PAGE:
This article was originally posted by Ryan at the original HillRunner.com Blogs.
Stride rate? Check.
Two weeks ago, we covered the fact that running speed can be broken down into two factors: stride length and stride rate. Last week, we discussed stride length. That means it’s time to discuss stride rate this week.
When thinking of stride rate, much like when thinking of stride length, we can think of two phases: when your foot is on the ground and when your foot is in the air. The difference is that it’s best to think of each foot individually. Not like stride length, when you’re thinking of when one foot is on the ground and when both feet are in the air.
In both cases, we’re essentially thinking of quickness.
When your foot is on the ground, the question is how quickly can you come into contact with the ground, use the ground to redirect your momentum, then get off the ground.
When your foot is in the air, the question is how quickly can you bring it forward and get it back on the ground.
How do we reduce our time on the ground (ground contact time)?
Last week, when discussing stride length, I brought up strength. You need to be strong enough to propel yourself a good distance. This week, it’s time to discuss power.
What’s the difference between strength and power? To keep it short, strength is a measure of how much force you can apply. Power is a measure of both how much force you can apply and how quickly you can apply that force. Obviously, when talking about stride rate, how quickly you can react to the ground and apply the force necessary to propel yourself through your next step matters.
Develop the strength but not power and you’ll have a nice, long stride. And it will take a relatively long time. Develop the strength first, then the power to use that strength in a quick, explosive manner and you now have a long stride with a quick stride rate that will result in greater speed.
So how do we develop the power?
Well, as I mentioned, first comes strength, which I covered last week.
Second comes power. This means explosive movements. Skipping, jumping, plyometrics such as box jumps. You’re looking for quick movements.
A couple of my favorite moves are quick skips and quick hopping. Both are just as they sound.
Quick skips are basically skipping, just like my 8 year old daughter likes to do, but with a focus on spending as little time on the ground as possible. How high you go doesn’t really matter, what matters is that, as soon as your foot hits the ground, you pop right back up.
Quick hops are essentially the same type of exercise. Landing and jumping with both feet, think of it as basically bouncing. As with the quick skips, the height of your hops doesn’t matter as much as spending as little time as possible on the ground. If you’re more coordinated than me, you can jump rope. If your level of coordination is similar to mine, you might want to leave out the rope so you don’t hurt yourself or have to keep stopping.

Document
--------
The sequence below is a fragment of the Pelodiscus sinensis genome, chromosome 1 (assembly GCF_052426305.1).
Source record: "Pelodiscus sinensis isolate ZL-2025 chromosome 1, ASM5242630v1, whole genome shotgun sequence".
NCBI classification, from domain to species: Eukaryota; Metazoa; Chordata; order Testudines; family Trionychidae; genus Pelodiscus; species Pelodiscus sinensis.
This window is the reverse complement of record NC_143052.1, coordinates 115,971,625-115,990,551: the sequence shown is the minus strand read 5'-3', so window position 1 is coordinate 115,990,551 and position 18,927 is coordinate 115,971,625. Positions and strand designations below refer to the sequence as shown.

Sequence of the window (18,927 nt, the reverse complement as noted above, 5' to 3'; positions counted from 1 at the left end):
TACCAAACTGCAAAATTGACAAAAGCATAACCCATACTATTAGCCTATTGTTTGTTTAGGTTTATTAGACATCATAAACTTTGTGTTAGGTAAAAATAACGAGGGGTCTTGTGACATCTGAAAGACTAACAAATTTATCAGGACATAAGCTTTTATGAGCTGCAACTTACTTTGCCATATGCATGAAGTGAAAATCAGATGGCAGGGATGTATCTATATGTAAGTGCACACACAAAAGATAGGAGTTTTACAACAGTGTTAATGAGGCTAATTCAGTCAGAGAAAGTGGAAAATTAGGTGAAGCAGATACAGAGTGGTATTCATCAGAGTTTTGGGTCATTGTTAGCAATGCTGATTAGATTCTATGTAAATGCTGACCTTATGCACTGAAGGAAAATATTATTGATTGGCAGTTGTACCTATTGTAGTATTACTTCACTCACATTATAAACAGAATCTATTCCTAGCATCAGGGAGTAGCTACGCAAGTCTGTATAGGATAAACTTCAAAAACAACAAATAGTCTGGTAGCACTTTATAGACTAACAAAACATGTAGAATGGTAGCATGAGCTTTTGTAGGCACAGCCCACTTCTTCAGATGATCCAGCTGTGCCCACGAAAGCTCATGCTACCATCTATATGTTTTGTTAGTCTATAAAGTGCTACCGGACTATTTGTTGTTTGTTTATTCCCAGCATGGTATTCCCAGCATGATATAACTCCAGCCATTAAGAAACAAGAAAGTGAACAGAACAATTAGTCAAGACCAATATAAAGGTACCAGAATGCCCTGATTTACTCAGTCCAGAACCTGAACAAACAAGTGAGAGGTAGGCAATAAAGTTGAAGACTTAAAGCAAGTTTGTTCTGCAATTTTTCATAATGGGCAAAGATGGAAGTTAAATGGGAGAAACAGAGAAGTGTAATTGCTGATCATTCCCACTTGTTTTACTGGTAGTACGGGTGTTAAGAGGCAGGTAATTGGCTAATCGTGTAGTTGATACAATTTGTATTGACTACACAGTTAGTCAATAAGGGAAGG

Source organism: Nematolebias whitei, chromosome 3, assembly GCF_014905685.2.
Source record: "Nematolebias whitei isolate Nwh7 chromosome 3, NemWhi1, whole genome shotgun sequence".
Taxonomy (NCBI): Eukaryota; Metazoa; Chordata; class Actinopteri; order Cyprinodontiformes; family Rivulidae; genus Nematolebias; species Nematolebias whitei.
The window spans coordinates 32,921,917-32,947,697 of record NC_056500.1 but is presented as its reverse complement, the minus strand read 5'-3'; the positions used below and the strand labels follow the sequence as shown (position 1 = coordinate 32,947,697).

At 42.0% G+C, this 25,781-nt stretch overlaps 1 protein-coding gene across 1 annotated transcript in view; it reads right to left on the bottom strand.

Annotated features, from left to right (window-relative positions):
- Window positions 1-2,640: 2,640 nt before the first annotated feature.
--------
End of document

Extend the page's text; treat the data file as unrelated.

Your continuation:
Important note: These are exercises that put a lot of stress on your body. Be cautious with these and don’t do too much. A little goes a long way. Also, one reason I stress strength first is because developing basic strength before working on power will reduce your injury risk. Likewise, I also recommend that you keep doing strength training for the same reason. You can’t do 6 months of strength training, then do nothing but box jumps and skipping exercises the rest of your life and expect to remain healthy.
How do we reduce the time our feet are in the air?
Obviously, this is also all about quickness but it’s about how quickly your leg can be brought forward.
Your hip flexors are the primary muscle group that pull your leg forward so strength and power development matter here. Exercises like front leg raises and scissor kicks are good.
Also, a much less considered aspect for many runners is foot position when bringing your leg forward. If you are a shuffler, keeping your feet close to the ground, this creates a longer pendulum to move forward, which requires more energy and takes longer. Watch faster runners and you will see that their feet come up pretty high. This creates a shorter pendulum and a more efficient forward swing.
To work on picking your feet up, you can focus on pulling your heel up during the skipping exercises I mentioned above. Even better are butt kick drills. Basically, jog at a real slow pace and focus on snapping your heel up to your butt.
Don’t forget, though, that taking more steps per minute is only half of the equation. We also want to do so without shortening our stride. A quick shuffle is not necessarily faster than a long, bounding stride.
Again, as I pointed out the past two weeks, remember that in the end you need the fitness and efficiency to be able to hold your effort through the duration of your run. Developing the power and quickness to be able to have a quick stride rate is an important step but doesn’t help without the conditioning to hold that stride rate for the duration of your upcoming race.
Note: This is part 3 of a 3 part series:
Part 2: Improving stride length
Part 3: Improving stride rate